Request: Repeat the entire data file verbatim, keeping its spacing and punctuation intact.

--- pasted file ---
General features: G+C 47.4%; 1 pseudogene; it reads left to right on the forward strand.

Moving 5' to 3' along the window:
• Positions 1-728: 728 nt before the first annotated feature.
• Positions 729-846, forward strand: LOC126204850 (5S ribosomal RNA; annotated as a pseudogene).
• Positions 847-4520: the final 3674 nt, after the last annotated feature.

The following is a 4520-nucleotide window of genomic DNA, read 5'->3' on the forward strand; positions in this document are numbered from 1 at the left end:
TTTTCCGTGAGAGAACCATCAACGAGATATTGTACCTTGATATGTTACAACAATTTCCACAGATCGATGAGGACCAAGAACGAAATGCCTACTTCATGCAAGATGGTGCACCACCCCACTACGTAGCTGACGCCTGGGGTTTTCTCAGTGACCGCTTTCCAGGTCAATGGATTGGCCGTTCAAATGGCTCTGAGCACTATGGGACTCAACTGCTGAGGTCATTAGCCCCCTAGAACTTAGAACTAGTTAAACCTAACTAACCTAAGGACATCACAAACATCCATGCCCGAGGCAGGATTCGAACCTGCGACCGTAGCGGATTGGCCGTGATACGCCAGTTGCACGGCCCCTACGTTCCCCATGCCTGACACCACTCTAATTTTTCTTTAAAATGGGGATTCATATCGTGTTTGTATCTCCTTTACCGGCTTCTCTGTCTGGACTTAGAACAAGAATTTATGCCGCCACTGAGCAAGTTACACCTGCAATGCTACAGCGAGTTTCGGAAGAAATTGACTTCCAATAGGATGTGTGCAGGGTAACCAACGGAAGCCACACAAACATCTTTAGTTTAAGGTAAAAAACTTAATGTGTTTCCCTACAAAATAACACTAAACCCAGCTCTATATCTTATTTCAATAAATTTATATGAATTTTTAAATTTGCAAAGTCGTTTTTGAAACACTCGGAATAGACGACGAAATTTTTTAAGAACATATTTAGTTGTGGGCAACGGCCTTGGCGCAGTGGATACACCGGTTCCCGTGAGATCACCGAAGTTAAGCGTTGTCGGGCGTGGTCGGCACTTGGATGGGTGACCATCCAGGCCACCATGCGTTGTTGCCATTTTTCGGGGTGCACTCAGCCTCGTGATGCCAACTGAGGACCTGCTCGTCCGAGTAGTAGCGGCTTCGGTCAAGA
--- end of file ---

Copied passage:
General features: G+C 47.4%; 1 pseudogene; it reads left to right on the forward strand.

Moving 5' to 3' along the window:
• Positions 1-728: 728 nt before the first annotated feature.
• Positions 729-846, forward strand: LOC126204850 (5S ribosomal RNA; annotated as a pseudogene).
• Positions 847-4520: the final 3674 nt, after the last annotated feature.

The following is a 4520-nucleotide window of genomic DNA, read 5'->3' on the forward strand; positions in this document are numbered from 1 at the left end:
TTTTCCGTGAGAGAACCATCAACGAGATATTGTACCTTGATATGTTACAACAATTTCCACAGATCGATGAGGACCAAGAACGAAATGCCTACTTCATGCAAGATGGTGCACCACCCCACTACGTAGCTGACGCCTGGGGTTTTCTCAGTGACCGCTTTCCAGGTCAATGGATTGGCCGTTCAAATGGCTCTGAGCACTATGGGACTCAACTGCTGAGGTCATTAGCCCCCTAGAACTTAGAACTAGTTAAACCTAACTAACCTAAGGACATCACAAACATCCATGCCCGAGGCAGGATTCGAACCTGCGACCGTAGCGGATTGGCCGTGATACGCCAGTTGCACGGCCCCTACGTTCCCCATGCCTGACACCACTCTAATTTTTCTTTAAAATGGGGATTCATATCGTGTTTGTATCTCCTTTACCGGCTTCTCTGTCTGGACTTAGAACAAGAATTTATGCCGCCACTGAGCAAGTTACACCTGCAATGCTACAGCGAGTTTCGGAAGAAATTGACTTCCAATAGGATGTGTGCAGGGTAACCAACGGAAGCCACACAAACATCTTTAGTTTAAGGTAAAAAACTTAATGTGTTTCCCTACAAAATAACACTAAACCCAGCTCTATATCTTATTTCAATAAATTTATATGAATTTTTAAATTTGCAAAGTCGTTTTTGAAACACTCGGAATAGACGACGAAATTTTTTAAGAACATATTTAGTTGTGGGCAACGGCCTTGGCGCAGTGGATACACCGGTTCCCGTGAGATCACCGAAGTTAAGCGTTGTCGGGCGTGGTCGGCACTTGGATGGGTGACCATCCAGGCCACCATGCGTTGTTGCCATTTTTCGGGGTGCACTCAGCCTCGTGATGCCAACTGAGGACCTGCTCGTCCGAGTAGTAGCGGCTTCGGTCAAGA